New Raspberry Pi 4 raises potential for STEM education

  • The Raspberry Pi 4 Model B has been released, cramming the power of a desktop PC into a cheap credit card sized board that has huge potential to help STEM education across Northern Ireland.

    It's safe to say that no single device has revolutionised computer science education than the humble Raspberry Pi, with hundreds of code camps and other education schemes across the world using them to introduce young people to coding for the first time. The now-ubiquitous programmable computer crams an impressive array of computing tech into a tiny and extremely cheap package, making them cost-effective education tools.

    The Raspberry Pi 4 Model B was released last week, and it's an impressive iteration over the previous versions. The new Pi comes with a quad core processor and either 1GB, 2GB, or 4GB of RAM, and starts as cheap as £34 in the UK. It has USB 3.0 ports, gigabit ethernet, built-in wireless network and bluetooth connectivity, and has dual 4k micro-HDMI video output. Feature highlights include:

     - 1.5GHz quad-core 64-bit ARM Cortex-A72 CPU
     - Full-throughput Gigabit Ethernet
     - Dual-band 802.11ac wireless networking
     - Bluetooth 5.0
     - Two USB 3.0 and two USB 2.0 ports
     - Dual monitor support, at resolutions up to 4K
     - VideoCore VI graphics, supporting OpenGL ES 3.x
     - 4Kp60 hardware decode of HEVC video
     - Complete compatibility with earlier Raspberry Pi products
     - Dimensions: 88mm × 58mm × 19.5mm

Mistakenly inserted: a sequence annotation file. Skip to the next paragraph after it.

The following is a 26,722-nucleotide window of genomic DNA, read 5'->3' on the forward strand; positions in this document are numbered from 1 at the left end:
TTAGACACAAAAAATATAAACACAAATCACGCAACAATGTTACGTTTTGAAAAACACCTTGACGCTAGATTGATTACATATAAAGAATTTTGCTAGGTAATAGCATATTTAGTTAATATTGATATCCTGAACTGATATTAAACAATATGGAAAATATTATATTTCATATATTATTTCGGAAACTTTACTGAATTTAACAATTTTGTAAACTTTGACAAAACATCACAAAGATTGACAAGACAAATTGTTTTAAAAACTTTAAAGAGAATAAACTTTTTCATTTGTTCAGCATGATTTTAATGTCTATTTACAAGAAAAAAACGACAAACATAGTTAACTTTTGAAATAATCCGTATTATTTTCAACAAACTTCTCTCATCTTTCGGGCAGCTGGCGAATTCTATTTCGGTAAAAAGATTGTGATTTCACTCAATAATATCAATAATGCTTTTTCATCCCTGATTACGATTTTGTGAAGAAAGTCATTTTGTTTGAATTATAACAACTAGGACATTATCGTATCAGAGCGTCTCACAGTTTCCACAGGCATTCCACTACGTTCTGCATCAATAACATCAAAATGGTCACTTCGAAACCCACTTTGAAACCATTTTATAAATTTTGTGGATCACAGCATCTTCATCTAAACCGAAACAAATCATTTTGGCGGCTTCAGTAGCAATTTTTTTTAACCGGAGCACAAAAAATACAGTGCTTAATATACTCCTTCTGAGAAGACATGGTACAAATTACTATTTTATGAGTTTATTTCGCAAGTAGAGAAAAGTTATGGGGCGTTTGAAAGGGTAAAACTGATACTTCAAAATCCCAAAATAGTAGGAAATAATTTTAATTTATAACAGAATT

- Weight: 46g

    One big change you'll notice is that the power input has switched from micro-USB B to USB-C, which can provide an extra 500mA of current for high-load applications but only if you have a solid 5V/3A power supply. A cost-effective official power supply and cable has been released for those who want to ensure the device works in all circumstances.

    While you can install whatever operating system or software you like on a Raspberry Pi, this new version ships with a newly overhauled operating system based on Debian and a new web browser based on Chromium 74. It could serve as a realistic portable replacement for a general desktop PC or streaming device that fits in your pocket, with the main board being around the same width and length as a credit card.

    Source: Raspberry Pi

    About the author

    Brendan is a Sync NI writer with a special interest in the gaming sector, programming, emerging technology, and physics. To connect with Brendan, feel free to send him an email or follow him on Twitter.

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